That being said, obtaining medical cannabis isn’t as easy as popping by your local pharmacy. And if you’re thinking about getting it through illegal means, forget about it! It’s not safe, and you won’t be able to use it effectively for epilepsy treatment.
Instead, you should talk to a licensed medical professional who can evaluate your health and decide whether medical cannabis could be a good option for you. They’ll also make sure it doesn’t interact with any other medications you might be taking. If you’re curious about using medical cannabis as a natural treatment for epilepsy, you can book an appointment with a doctor at Lyphe, the UK’s biggest medical cannabis clinic. Our specialists will be happy to answer any questions you have!
2. Ketogenic Diet
One of the most popular treatments for epilepsy is a high-fat, low-carbohydrate diet called the ketogenic diet. It’s been around since the 1920s and has been shown to help reduce seizures in children with epilepsy.
The diet helps prevent seizures by changing the way your body uses energy. It causes a shift in metabolism away from glucose (sugar) and towards fat as an energy source. This change can reduce the circulating glucose that passes through brain cells.
Its best-case use is for severe, treatment-resistant cases. Various studies have shown that the ketogenic diet may be helpful in some epilepsy conditions, including:
- Myoclonic-astatic epilepsy, a form of infantile epilepsy
- Dravet syndrome, a rare genetic disorder that typically begins in infancy or early childhood
- Tuberous sclerosis-associated epilepsy, which is a type of focal epilepsy with seizures that are often resistant to treatment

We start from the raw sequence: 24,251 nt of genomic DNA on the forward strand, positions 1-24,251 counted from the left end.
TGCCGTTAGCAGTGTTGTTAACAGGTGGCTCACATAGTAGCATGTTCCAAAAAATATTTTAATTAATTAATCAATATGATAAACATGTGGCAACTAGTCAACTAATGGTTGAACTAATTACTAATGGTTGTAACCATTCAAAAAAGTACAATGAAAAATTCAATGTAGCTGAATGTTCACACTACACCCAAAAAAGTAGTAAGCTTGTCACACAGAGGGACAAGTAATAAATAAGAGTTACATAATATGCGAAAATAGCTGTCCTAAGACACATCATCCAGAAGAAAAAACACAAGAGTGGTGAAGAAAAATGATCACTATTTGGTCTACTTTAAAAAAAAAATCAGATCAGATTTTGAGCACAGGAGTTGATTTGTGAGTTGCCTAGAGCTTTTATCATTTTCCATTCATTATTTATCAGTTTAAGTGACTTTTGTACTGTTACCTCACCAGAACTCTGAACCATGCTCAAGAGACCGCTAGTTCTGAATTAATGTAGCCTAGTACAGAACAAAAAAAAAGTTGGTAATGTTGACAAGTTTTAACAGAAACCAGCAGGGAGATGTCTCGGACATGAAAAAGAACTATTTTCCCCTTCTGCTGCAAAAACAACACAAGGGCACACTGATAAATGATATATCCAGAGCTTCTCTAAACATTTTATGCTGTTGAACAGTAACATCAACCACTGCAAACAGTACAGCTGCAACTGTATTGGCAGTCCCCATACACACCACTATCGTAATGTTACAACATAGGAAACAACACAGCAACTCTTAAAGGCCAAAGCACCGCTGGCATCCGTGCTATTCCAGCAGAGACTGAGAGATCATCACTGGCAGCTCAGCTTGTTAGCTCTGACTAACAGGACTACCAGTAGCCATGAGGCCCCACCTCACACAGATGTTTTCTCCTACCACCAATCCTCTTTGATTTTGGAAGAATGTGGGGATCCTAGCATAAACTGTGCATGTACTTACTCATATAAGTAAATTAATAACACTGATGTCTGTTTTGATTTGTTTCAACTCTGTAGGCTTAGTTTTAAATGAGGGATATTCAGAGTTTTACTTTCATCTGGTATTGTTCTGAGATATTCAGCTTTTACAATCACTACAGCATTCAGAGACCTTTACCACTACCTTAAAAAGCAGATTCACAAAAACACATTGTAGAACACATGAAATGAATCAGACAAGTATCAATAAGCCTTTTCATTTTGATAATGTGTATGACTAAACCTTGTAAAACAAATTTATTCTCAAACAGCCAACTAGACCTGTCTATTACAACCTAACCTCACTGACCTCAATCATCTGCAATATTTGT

- GLUT1 deficiency, a rare genetic disorder in which the body does not produce enough glucose transporter protein (GLUT1) to metabolise glucose properly.
The ketogenic diet involves eating only a minimal amount (around 20 grams) of carbohydrates daily. Most calories come from fat sources such as butter, heavy cream and mayonnaise.
Those who go keto should also get enough protein, so they don’t lose muscle mass. Ideally, one should take 1 gram of protein per kilogram (2 pounds) of body weight daily.
Despite the keto diet’s effectiveness, it is not usually recommended to adults as dietary restrictions can make it hard to follow. The ketogenic diet is not recommended for pregnant women either.
Talking with your dietitian and neurologist before starting a ketogenic diet is important. There are also some risks associated with the keto diet that you should know about, including kidney stones, dehydration and constipation.
Nutritional therapy for epilepsy can help reduce the frequency of seizures. Typically, this approach to epilepsy treatment involves taking various supplements while on anti-seizure prescriptions.
This vitamin is important for the body to produce serotonin, a neurotransmitter that helps regulate mood. It’s also essential for normal brain development and function.
In a study of children with epilepsy who took high doses (50 mg per day) of pyridoxine (the active form of vitamin B6), the frequency and severity of seizures decreased significantly. Children with vitamin B6-dependent epilepsy do not respond well to traditional treatment methods.
A 2014 review published in Intractable & Rare Diseases Research showed that decreased pyridoxine levels are associated with increased seizure frequency. The active form of vitamin B6 is essential for synthesising gamma-aminobutyric Acid (GABA), a neurotransmitter involved in slowing down movement.
A 2016 double-blind, placebo-controlled study published in Advanced Biomedical Research found that vitamin E supplementation can help reduce seizure frequency.
In the study, the researchers administered 400 IU per day for six months. At the end of the trial period, they recorded a reduction in seizure activity from 16 out of 32 patients (50%).
It’s unclear exactly how this works, but researchers think it may be related to antioxidant effects on brain cells. Oxidative stress, a byproduct of oxygen metabolism, has been implicated in seizures. Anti-epileptic medicines (AEDs) are known to cause oxidative stress.